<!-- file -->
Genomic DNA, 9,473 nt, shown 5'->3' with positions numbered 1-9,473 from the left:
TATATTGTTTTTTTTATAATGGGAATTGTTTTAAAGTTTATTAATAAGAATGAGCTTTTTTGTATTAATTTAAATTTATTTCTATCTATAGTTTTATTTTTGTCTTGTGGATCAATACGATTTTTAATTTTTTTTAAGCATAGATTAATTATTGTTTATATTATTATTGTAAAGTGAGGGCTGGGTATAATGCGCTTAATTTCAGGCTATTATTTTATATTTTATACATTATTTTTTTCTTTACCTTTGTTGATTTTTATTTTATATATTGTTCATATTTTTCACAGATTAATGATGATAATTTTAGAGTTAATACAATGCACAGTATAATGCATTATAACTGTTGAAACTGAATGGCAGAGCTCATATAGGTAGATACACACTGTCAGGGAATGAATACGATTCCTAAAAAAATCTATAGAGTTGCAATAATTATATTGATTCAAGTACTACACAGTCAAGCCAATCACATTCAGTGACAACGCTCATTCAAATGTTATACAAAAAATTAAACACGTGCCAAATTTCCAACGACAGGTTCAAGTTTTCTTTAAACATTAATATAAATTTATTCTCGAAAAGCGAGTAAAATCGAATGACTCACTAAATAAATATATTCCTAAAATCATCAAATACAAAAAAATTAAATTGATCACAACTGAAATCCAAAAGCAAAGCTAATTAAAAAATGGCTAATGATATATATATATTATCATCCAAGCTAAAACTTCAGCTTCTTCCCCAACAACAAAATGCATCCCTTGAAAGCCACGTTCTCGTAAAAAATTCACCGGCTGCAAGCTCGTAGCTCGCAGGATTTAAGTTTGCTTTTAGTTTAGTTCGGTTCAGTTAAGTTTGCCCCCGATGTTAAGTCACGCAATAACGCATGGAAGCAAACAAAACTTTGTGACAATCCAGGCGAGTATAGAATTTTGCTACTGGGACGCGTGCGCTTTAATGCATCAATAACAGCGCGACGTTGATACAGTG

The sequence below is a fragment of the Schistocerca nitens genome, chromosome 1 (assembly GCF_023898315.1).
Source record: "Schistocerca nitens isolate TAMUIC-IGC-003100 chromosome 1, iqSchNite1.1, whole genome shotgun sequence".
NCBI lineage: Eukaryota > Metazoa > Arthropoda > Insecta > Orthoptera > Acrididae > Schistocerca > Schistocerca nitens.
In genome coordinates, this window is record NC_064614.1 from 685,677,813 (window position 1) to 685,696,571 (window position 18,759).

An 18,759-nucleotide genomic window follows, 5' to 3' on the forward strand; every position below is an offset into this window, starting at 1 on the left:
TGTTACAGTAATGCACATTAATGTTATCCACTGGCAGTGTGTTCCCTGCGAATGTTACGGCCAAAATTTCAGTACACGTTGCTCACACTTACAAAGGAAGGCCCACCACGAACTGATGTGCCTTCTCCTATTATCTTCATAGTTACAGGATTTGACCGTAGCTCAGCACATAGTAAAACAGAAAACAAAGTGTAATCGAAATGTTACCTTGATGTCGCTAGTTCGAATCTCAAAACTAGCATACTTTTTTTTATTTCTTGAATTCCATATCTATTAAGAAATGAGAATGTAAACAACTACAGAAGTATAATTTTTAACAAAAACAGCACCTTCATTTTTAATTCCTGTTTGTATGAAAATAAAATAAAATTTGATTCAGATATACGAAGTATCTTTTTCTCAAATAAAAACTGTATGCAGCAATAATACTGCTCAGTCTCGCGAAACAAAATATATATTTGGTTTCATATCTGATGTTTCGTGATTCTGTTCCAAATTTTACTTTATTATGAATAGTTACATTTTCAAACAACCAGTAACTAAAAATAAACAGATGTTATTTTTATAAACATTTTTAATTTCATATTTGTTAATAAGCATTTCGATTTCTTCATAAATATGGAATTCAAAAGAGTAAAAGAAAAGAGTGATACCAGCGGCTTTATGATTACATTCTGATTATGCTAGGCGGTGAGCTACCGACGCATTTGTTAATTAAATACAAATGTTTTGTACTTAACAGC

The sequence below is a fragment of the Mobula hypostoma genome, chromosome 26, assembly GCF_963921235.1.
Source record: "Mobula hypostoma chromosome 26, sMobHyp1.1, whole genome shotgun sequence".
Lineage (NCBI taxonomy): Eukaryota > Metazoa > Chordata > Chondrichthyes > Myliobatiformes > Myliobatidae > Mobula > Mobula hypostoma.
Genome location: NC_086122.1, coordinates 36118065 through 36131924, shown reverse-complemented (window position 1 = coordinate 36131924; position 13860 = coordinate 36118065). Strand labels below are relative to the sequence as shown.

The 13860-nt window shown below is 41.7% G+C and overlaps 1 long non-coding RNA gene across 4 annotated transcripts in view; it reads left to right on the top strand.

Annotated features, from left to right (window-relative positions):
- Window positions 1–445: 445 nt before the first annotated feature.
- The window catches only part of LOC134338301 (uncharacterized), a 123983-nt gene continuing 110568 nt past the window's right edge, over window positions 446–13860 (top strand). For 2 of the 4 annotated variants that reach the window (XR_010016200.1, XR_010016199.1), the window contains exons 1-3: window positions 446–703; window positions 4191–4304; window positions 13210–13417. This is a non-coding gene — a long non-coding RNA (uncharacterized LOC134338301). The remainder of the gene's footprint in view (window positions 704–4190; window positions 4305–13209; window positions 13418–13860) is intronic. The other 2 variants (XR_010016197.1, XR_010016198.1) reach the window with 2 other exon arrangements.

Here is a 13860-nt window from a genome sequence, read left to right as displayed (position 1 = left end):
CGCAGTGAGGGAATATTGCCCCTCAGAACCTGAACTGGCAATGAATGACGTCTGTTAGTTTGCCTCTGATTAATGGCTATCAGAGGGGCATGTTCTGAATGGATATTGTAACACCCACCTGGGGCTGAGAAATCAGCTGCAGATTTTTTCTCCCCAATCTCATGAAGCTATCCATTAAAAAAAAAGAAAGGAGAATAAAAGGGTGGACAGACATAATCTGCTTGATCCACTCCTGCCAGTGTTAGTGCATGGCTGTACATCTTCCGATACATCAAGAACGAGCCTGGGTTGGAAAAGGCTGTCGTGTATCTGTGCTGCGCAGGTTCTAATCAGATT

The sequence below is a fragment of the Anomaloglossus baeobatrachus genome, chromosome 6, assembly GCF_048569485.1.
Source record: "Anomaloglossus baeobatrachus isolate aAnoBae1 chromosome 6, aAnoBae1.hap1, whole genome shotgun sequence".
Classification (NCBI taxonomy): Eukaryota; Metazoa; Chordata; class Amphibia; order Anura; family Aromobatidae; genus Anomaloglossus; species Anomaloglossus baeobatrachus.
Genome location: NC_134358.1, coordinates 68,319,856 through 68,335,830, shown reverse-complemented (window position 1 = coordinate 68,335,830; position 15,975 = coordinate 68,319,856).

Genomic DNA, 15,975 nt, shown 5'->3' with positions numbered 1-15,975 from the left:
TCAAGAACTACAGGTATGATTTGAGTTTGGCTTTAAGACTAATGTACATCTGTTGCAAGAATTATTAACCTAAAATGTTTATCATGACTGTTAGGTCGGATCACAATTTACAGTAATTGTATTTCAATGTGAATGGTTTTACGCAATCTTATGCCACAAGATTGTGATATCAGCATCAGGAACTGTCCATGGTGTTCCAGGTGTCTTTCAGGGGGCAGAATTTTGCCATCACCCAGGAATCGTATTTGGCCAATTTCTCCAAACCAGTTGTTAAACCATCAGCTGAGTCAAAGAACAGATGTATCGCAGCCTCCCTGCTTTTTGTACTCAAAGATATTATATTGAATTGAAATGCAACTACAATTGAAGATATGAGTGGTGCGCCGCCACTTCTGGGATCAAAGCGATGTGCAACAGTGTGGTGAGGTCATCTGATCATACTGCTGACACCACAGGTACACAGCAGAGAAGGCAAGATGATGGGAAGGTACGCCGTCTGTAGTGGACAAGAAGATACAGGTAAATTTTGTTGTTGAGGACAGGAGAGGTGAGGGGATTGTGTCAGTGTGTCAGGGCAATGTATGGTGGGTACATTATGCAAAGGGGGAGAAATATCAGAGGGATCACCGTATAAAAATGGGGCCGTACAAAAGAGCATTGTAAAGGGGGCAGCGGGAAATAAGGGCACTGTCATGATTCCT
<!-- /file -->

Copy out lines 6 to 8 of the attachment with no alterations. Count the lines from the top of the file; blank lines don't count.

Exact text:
In genome coordinates, this window is record NC_064614.1 from 685,677,813 (window position 1) to 685,696,571 (window position 18,759).

An 18,759-nucleotide genomic window follows, 5' to 3' on the forward strand; every position below is an offset into this window, starting at 1 on the left:
TGTTACAGTAATGCACATTAATGTTATCCACTGGCAGTGTGTTCCCTGCGAATGTTACGGCCAAAATTTCAGTACACGTTGCTCACACTTACAAAGGAAGGCCCACCACGAACTGATGTGCCTTCTCCTATTATCTTCATAGTTACAGGATTTGACCGTAGCTCAGCACATAGTAAAACAGAAAACAAAGTGTAATCGAAATGTTACCTTGATGTCGCTAGTTCGAATCTCAAAACTAGCATACTTTTTTTTATTTCTTGAATTCCATATCTATTAAGAAATGAGAATGTAAACAACTACAGAAGTATAATTTTTAACAAAAACAGCACCTTCATTTTTAATTCCTGTTTGTATGAAAATAAAATAAAATTTGATTCAGATATACGAAGTATCTTTTTCTCAAATAAAAACTGTATGCAGCAATAATACTGCTCAGTCTCGCGAAACAAAATATATATTTGGTTTCATATCTGATGTTTCGTGATTCTGTTCCAAATTTTACTTTATTATGAATAGTTACATTTTCAAACAACCAGTAACTAAAAATAAACAGATGTTATTTTTATAAACATTTTTAATTTCATATTTGTTAATAAGCATTTCGATTTCTTCATAAATATGGAATTCAAAAGAGTAAAAGAAAAGAGTGATACCAGCGGCTTTATGATTACATTCTGATTATGCTAGGCGGTGAGCTACCGACGCATTTGTTAATTAAATACAAATGTTTTGTACTTAACAGC